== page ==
The New York Times Magazine is introducing
credits for editors
at the end of its features, to give readers a fuller sense of how the magazine is made. But as anyone who has been an editor can testify—and especially as anyone who has been both editor and editee can testify—adding one more name to a story doesn't even begin to illuminate the mysteries of the editorial process. Some models for fuller disclosure:
• Another story that had been scheduled for this issue fell through, and [EDITOR A] remembered seeing this piece in the slush pile. He did not think it was a good piece at all, but it struck him as an easy one to illustrate, and he could see a quick and simple way to rewrite it from a D to a low B minus. It filled the hole.
• The writer pitched this piece to [EDITOR B] as a story about ideas, and [EDITOR B] agreed. But when [EDITOR B]'s boss saw the story, already at the copy desk, he told her it seemed dry and lacking in a human drama. [EDITOR B] then went back and asked the writer to include more personal information about the people in the story, representing it as her own request, even though it contradicted her previous instructions about the piece. The writer, who had done much of the reporting by phone, was at a loss for how to turn his sources into characters, and told his friends that [EDITOR B] was a confused and superficial reader. In the end, [EDITOR B] cut the piece in half, eliminating one of its two major conceptual arguments entirely. Everyone was dissatisfied.
• This story was essentially perfect when it came in. [EDITOR C] called [EDITOR D] into her office to have a look at it. "Am I nuts," she said, "or could we just print this thing right now?" [EDITOR D] skimmed the first three pages. "Jesus," he said. "Yeah, I think you're all good. You should see the pile of crap that [OTHER WRITER] left for me to deal with." [EDITOR C] hung onto it for another day, for appearances' sake, and then sent it along.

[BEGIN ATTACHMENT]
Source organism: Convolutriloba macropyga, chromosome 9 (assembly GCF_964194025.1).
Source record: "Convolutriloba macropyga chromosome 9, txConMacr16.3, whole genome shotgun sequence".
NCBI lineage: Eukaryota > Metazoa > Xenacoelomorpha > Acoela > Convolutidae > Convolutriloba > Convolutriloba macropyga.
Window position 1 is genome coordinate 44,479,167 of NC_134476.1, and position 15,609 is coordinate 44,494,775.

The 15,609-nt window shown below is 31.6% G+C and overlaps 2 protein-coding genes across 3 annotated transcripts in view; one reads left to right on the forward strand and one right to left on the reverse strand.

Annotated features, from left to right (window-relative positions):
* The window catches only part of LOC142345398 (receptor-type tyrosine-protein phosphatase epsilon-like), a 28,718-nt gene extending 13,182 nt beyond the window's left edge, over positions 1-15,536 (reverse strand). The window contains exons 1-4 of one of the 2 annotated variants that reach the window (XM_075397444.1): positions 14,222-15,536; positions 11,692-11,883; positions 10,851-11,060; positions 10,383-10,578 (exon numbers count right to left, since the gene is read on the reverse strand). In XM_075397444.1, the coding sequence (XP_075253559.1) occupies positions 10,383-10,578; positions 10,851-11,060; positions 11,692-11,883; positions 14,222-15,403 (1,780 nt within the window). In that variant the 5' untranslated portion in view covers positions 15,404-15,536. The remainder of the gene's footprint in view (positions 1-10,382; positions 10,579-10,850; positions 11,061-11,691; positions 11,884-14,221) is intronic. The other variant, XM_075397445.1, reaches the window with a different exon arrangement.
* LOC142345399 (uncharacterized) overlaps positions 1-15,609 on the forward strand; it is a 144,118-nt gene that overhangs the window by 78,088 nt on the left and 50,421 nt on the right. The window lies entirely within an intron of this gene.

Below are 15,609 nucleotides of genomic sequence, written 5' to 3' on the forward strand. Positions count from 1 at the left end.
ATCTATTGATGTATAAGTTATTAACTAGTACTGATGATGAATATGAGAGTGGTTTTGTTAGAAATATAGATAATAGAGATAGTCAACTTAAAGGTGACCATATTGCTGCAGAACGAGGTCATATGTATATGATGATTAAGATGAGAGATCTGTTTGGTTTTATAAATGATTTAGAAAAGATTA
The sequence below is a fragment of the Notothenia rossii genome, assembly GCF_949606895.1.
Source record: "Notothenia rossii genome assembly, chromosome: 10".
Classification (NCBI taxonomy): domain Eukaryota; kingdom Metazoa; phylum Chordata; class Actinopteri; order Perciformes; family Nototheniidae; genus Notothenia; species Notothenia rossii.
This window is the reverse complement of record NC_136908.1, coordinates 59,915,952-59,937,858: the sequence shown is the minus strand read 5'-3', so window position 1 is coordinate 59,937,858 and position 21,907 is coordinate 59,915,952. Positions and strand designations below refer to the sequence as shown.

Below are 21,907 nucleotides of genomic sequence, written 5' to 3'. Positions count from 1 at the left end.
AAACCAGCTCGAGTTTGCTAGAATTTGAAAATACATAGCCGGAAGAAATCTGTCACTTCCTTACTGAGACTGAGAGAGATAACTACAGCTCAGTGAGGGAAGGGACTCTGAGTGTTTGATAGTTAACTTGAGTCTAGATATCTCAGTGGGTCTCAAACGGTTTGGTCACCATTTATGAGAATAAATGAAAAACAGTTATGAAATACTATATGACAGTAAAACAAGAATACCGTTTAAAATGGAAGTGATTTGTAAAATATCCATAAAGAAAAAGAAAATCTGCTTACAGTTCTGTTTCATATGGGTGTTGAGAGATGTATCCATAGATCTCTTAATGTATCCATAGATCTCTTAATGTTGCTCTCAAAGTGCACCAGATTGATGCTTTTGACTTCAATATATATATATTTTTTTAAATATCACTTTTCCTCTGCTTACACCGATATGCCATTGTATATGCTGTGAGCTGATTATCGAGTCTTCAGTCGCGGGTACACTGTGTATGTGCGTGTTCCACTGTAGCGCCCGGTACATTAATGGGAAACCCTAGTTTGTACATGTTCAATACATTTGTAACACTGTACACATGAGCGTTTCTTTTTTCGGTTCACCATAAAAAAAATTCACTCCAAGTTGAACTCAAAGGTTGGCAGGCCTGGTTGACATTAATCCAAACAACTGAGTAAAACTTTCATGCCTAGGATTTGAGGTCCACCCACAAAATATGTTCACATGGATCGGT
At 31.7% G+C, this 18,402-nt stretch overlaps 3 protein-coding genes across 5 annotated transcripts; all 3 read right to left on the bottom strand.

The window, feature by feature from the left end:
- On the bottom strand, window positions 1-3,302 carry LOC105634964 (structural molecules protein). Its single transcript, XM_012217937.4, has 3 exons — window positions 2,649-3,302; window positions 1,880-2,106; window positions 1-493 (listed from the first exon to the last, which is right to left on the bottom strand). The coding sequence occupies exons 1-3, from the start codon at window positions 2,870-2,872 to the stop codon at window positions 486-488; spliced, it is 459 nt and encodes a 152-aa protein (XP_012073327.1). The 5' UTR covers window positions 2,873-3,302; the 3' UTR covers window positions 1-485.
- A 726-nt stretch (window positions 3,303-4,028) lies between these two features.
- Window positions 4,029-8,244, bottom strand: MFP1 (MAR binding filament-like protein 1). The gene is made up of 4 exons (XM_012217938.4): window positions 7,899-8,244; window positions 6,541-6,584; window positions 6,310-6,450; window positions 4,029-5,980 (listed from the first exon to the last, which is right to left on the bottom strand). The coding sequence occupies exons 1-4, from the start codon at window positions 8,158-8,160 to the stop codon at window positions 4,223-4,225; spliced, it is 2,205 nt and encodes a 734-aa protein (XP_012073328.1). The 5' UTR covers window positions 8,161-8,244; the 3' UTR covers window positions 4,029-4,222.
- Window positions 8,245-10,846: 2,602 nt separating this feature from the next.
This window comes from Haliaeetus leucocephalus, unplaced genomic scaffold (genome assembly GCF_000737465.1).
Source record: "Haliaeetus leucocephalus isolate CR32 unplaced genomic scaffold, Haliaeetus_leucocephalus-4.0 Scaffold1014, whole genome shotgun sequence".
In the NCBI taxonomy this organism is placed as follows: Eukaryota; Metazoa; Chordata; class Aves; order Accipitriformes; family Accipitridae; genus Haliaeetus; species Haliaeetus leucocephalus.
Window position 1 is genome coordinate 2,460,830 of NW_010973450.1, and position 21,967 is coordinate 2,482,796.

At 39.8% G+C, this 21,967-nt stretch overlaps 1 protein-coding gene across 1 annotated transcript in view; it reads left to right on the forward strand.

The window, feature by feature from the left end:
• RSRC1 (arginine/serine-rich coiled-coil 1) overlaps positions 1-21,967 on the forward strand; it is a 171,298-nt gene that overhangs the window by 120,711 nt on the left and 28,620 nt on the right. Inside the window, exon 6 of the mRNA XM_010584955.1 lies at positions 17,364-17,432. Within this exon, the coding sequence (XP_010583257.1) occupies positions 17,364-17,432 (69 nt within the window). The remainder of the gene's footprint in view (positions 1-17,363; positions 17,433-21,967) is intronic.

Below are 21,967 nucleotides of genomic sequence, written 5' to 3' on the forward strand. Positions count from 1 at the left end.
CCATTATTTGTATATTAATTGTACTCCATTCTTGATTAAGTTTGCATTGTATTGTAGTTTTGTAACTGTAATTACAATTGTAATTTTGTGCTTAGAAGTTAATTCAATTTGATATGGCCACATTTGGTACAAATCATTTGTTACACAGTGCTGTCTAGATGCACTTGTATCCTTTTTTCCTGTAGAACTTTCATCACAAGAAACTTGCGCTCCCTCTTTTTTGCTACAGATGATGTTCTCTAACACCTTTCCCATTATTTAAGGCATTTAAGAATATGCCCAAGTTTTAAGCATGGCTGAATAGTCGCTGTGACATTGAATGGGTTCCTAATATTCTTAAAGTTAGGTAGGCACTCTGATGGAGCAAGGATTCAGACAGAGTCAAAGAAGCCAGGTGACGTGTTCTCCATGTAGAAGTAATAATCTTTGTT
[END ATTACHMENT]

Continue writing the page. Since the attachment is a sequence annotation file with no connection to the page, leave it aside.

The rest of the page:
• Halfway through the fact-checking process, [FACT-CHECKER 1] showed up in [EDITOR E]'s office. "I'm pretty sure this is totally wrong," [FACT-CHECKER 1] said. Indeed, the central premise of the story was a hoax. Within three hours, the checking desk had assembled a dossier showing exactly how the fraud had been pulled off. Using the checkers' reporting as a guide, [EDITOR E] rewrote the story, top to bottom, to eliminate all evidence of the writer's credulity and to turn the fraud itself into the point of the piece. The writer was paid at his usual rate.
• [EDITOR F] hated this piece the minute she saw it. Boring, self-indulgent, and almost indistinguishable from the last two pieces by the same writer. But the writer in question was a senior writer, with a famous name and a big contract—and, moreover, was a social acquaintance of both the editor in chief and the publisher. And [EDITOR F] knew from long experience that he would yell and fuss about any revisions to his copy. This piece makes him look like an asshole , she thought, because he is an asshole . She changed a few common words to fit the house style (he had been writing for them for 20 years, and refused to learn the house style) and gave it to the copy desk with a shrug and a roll of her eyes.
• [EDITOR G] was on his way to Brooklin, Maine, for a week, and this piece came in very cleanly written, so although [EDITOR G] wasn't quite sure the structure made sense in the middle, he tweaked three words and sent it along to the copy desk. Six days later, zipping up a sweater against a chilly evening wind from the harbor, with a third Dark and Stormy sitting in a ring-shaped puddle of condensation on the picnic table in front of him, [EDITOR G] suddenly saw how it could have been fixed, but by then it was much too late.
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